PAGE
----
Are you contemplating divorce or in the middle of a divorce, or do you have a custody order already from your divorce? And are you experiencing a child who’s suddenly showing up at your house hostile and parroting your ex’s views about you? Hi, I’m Marie Drake of The Drake Law Firm, and today I’m going to talk to you about what we call parental alienation here in Colorado, and not just talk to you, but tell you how to prevent it, and what to do if it’s occurring.
What is parental alienation in Colorado? Well, it can be where one parent inappropriately tries to turn the child against the other parent, either by criticizing other parent in front of the child or lying about the other parent in front of the child or exaggerating or telling inappropriate facts about the other parent to the child. All of it has the same goal. And that goal is to increase the loyalty of the child to the parent who’s doing the alienating and to turn the child against the other parent. That’s the goal.
Another example of parental alienation is when you are spending your parenting time with your child and doing something fun or not or just sitting down for dinner, and the other parent won’t stop pinging and DMing and texting and calling your child. And that’s during your parenting time to interrupt it and to constantly sort of try to control things. When that’s going on that can be deemed parental alienation as well.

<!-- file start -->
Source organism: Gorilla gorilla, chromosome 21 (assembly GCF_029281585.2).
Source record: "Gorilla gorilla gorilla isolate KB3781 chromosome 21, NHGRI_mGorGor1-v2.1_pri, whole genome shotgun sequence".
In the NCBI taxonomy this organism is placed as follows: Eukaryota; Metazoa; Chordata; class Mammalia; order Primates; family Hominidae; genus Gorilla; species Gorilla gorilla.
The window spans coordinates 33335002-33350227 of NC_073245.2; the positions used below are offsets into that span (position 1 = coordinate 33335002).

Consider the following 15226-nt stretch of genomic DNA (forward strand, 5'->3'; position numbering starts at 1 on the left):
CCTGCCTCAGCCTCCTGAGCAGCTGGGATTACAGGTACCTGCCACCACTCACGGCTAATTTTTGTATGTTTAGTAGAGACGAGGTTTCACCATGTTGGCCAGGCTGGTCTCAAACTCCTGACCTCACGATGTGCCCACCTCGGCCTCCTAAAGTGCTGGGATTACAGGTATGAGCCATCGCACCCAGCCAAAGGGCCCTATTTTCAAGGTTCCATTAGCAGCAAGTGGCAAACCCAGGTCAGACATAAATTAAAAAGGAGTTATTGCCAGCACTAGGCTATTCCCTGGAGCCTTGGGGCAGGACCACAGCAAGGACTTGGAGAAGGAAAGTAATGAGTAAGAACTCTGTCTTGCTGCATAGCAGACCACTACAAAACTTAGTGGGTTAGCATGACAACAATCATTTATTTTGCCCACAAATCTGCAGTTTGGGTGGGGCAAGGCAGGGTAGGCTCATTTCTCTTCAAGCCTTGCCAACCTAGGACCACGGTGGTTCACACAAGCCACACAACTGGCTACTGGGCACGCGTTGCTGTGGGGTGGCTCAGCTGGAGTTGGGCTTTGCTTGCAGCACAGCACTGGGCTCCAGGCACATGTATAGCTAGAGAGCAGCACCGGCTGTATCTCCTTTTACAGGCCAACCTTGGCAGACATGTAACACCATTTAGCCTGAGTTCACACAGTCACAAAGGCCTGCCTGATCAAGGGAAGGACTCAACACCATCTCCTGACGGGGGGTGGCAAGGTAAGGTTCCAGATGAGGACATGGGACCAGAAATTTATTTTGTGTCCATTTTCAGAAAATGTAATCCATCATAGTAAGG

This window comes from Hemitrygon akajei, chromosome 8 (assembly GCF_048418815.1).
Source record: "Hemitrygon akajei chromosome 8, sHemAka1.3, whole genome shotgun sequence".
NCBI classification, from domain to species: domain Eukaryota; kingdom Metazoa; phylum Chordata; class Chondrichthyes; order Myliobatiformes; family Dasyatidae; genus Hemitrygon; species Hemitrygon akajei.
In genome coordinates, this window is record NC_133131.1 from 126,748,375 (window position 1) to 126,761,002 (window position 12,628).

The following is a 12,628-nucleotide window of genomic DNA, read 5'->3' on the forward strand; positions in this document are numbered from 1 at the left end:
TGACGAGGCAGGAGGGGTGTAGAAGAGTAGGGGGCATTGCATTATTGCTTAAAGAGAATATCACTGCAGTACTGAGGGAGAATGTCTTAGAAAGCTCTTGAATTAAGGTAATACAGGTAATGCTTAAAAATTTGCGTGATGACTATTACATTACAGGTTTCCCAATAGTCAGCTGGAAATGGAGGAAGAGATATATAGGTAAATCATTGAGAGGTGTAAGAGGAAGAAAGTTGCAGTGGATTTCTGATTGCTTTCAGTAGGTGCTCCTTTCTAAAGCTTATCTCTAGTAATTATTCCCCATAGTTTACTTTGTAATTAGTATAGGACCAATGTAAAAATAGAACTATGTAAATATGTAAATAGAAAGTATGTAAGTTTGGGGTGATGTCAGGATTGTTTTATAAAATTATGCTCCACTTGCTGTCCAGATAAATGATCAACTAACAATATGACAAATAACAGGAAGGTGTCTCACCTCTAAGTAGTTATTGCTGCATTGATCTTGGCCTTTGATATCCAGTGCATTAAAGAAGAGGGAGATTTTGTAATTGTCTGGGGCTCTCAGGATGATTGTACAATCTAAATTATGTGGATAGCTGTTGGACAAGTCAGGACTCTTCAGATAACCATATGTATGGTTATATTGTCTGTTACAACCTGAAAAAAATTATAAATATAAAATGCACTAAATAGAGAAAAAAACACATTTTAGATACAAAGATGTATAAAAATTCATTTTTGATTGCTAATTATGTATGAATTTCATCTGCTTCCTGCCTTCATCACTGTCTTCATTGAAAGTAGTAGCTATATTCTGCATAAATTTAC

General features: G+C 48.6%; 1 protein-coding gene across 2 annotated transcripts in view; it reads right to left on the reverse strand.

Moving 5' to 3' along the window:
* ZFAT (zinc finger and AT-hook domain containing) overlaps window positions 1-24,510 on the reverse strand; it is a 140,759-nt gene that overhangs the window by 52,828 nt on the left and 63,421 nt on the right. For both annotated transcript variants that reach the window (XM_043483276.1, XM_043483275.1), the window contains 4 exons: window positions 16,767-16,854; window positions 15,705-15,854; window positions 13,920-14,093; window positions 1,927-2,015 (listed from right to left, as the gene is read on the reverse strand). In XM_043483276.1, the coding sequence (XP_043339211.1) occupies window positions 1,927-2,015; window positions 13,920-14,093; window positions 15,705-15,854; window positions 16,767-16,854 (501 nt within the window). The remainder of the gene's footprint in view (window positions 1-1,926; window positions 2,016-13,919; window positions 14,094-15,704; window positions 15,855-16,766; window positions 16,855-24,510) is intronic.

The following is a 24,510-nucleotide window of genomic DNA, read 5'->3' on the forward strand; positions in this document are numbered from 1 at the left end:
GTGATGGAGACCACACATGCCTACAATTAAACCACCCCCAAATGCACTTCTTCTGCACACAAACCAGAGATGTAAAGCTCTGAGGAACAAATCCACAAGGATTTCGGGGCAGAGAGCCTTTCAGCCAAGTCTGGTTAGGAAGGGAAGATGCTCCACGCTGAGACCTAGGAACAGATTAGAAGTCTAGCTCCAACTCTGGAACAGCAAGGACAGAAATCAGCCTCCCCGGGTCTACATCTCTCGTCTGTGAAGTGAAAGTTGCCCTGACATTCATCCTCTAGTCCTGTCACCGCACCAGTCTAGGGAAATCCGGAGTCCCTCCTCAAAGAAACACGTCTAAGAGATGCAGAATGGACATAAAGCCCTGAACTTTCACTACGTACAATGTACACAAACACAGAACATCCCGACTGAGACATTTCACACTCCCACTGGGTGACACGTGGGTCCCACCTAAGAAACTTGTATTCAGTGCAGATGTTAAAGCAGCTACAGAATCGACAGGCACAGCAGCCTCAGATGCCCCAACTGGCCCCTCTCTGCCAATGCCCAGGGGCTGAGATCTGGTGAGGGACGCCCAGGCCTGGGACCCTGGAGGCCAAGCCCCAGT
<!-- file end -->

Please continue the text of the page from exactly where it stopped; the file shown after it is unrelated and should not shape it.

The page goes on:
Unfortunately, parental alienation is more common than you think. 13.4% of parents report that they have experienced some kind of parental alienation from one or more of their children. And of those, of that 13.4%, 48% of those parents say it’s severe and extreme. This can be prevented. You two can sit down. You can actually talk first and say, “Hey, let’s make sure we’re not discussing anything in front of the kids.” Even teenagers, maybe especially teenagers, but you just want to behave like adults. And remember, you need to co parent these kids for a number of years following the divorce unless everybody’s exactly nineteen years old. So get it together, behave like adults, and don’t engage a parental alienation.
If you’ve already tried to work this out in a reasonable manner, tried coparenting, and it’s still going on, and it is, of course, parental alienation, then you can bring it to the attention of the court. Courts take a dim view of a parent who’s doing this because it’s an intentional, deliberate way to try to alienate what’s called the affection of the other parent. Don’t do it. But if you’ve already tried to reason out with your ex and they won’t do it, then it’s time to bring it to the attention of the court. And the court will punish the alienating parent. I’ve seen it over and over again. They hate to see this happen. So don’t let it.
If you suspect your spouse or soon-to-be-ex spouse is trying to alienate your child from you, then call an experienced child custody lawyer. We here at The Drake Law Firm are standing by, and our team is ready to take your calls on this. We like to try to nip this in the bud and recommend to our clients to do that. So give us a call today. We look forward to talking to you and to making sure this doesn’t happen in your relationship with your child.